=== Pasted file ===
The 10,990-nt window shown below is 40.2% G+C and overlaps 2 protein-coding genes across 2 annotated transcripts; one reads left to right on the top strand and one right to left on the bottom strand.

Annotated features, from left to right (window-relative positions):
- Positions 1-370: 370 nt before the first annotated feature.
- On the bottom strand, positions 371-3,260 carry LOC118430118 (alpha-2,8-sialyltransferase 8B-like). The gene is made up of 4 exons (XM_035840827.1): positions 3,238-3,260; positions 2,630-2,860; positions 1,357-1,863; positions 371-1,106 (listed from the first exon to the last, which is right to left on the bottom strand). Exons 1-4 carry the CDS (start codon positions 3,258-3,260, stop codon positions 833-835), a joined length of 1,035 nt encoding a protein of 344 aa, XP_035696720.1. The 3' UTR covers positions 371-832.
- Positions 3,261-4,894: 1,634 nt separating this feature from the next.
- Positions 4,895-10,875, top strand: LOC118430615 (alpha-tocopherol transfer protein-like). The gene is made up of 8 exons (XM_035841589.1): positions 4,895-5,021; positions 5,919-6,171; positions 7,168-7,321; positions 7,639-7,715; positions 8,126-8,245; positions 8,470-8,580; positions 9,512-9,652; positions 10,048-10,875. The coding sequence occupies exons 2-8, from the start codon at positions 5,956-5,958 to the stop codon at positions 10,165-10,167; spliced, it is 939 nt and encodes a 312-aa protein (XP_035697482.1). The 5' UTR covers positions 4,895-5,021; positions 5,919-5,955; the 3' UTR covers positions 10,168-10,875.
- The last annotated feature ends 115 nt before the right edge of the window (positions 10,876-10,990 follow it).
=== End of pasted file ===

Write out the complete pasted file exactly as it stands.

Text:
The 10,990-nt window shown below is 40.2% G+C and overlaps 2 protein-coding genes across 2 annotated transcripts; one reads left to right on the top strand and one right to left on the bottom strand.

Annotated features, from left to right (window-relative positions):
- Positions 1-370: 370 nt before the first annotated feature.
- On the bottom strand, positions 371-3,260 carry LOC118430118 (alpha-2,8-sialyltransferase 8B-like). The gene is made up of 4 exons (XM_035840827.1): positions 3,238-3,260; positions 2,630-2,860; positions 1,357-1,863; positions 371-1,106 (listed from the first exon to the last, which is right to left on the bottom strand). Exons 1-4 carry the CDS (start codon positions 3,258-3,260, stop codon positions 833-835), a joined length of 1,035 nt encoding a protein of 344 aa, XP_035696720.1. The 3' UTR covers positions 371-832.
- Positions 3,261-4,894: 1,634 nt separating this feature from the next.
- Positions 4,895-10,875, top strand: LOC118430615 (alpha-tocopherol transfer protein-like). The gene is made up of 8 exons (XM_035841589.1): positions 4,895-5,021; positions 5,919-6,171; positions 7,168-7,321; positions 7,639-7,715; positions 8,126-8,245; positions 8,470-8,580; positions 9,512-9,652; positions 10,048-10,875. The coding sequence occupies exons 2-8, from the start codon at positions 5,956-5,958 to the stop codon at positions 10,165-10,167; spliced, it is 939 nt and encodes a 312-aa protein (XP_035697482.1). The 5' UTR covers positions 4,895-5,021; positions 5,919-5,955; the 3' UTR covers positions 10,168-10,875.
- The last annotated feature ends 115 nt before the right edge of the window (positions 10,876-10,990 follow it).